Providers of legal education (including private providers) should be required to publish diversity data for their professional or vocational courses, Qualifying Law Degrees and Graduate Diplomas in Law and their equivalents.
7.116 This should include data on examination sittings and performance for those professions which do not regulate course providers. Where at all possible, data should distinguish between home and international students/trainees.
A body, the ‘Legal Education Council’, should be established to provide a forum for the coordination of the continuing review of LSET and to advise the approved regulators on LSET regulation and effective practice. The Council should also oversee a collaborative hub of legal information resources and activities able to perform the following functions:
- Data archive (including diversity monitoring and evaluation of diversity initiatives);
- Advice shop (careers information);
- Legal Education Laboratory (supporting collaborative research and development);
- Clearing house (advertising work experience; advising on transfer regulations and reviewing disputed transfer decisions).
7.117 As noted earlier in this chapter, and in Chapter 6, this recommendation is seen as central to developing the information base that is critical to enhancing access, and also to developing new knowledge and tools that will support LSET in maintaining its fitness for the future. If there is in principle support for this development, a specification and full costings would need to be devised. The virtual nature of the hub is intended to keep costs down, and, as a collaborative venture between regulators, the professions and the universities, it is anticipated that it would draw heavily on existing work and information required for other purposes, so that information costs should be relatively low, with resourcing required primarily for coordination, content, design and management functions.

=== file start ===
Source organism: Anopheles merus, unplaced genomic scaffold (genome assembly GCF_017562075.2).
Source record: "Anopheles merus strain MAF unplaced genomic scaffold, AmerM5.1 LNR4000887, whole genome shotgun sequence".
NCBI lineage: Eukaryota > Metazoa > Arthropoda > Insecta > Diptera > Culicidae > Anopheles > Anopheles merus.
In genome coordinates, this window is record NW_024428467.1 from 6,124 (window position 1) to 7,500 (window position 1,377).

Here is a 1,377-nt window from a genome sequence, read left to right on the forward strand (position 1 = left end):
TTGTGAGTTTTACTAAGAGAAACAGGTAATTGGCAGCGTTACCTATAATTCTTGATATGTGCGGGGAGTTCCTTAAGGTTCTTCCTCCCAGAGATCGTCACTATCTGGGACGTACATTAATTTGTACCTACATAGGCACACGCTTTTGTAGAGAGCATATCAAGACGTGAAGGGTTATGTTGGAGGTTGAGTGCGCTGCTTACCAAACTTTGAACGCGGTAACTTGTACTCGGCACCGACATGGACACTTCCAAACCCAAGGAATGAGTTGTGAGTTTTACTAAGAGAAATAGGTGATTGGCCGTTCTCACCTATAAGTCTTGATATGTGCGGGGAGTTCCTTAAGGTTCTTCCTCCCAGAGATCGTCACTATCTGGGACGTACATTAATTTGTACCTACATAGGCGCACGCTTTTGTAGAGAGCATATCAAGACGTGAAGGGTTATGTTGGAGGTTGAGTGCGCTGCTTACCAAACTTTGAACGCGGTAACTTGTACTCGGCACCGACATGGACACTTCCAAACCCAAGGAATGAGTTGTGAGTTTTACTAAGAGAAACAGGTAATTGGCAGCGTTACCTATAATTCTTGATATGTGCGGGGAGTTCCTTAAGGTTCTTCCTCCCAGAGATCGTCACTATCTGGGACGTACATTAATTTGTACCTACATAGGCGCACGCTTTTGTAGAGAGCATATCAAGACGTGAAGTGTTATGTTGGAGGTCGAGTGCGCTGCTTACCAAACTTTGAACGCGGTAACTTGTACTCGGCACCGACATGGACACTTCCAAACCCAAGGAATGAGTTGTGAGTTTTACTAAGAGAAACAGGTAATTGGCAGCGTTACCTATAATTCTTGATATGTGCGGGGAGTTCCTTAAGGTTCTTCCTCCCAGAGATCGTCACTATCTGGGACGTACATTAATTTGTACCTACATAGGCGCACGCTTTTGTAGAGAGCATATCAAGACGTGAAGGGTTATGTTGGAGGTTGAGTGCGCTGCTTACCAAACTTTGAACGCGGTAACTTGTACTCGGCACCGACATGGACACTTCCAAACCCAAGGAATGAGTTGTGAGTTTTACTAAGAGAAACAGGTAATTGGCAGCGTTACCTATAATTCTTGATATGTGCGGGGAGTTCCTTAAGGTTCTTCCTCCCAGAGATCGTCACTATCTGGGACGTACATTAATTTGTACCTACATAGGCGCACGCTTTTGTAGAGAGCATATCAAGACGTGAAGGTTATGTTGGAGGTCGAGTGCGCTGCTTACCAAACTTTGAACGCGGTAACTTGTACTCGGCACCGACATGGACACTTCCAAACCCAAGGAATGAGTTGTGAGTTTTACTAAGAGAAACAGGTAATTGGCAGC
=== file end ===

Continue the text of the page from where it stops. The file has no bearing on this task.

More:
The review process
In the light of the regulatory objectives and the limited engagement by consumers and consumer organisations in the research phase of the LETR, it is recommended that the regulators ensure that appropriate consumer input and representation are integrated into the consultation and implementation activities planned for the next phase of the LETR.
7.118 The report stops short of making specific recommendations, particularly directed to the LSB in respect of the unregulated sector. Although some preliminary research was undertaken, this served largely to highlight the paucity of existing research and information about that sector. With current changes to public funding, etc, it is likely that the unregulated sector will become more not less important subsequently, and further research should be undertaken to enable a more detailed understanding of the role and impact of unregulated service providers on the market.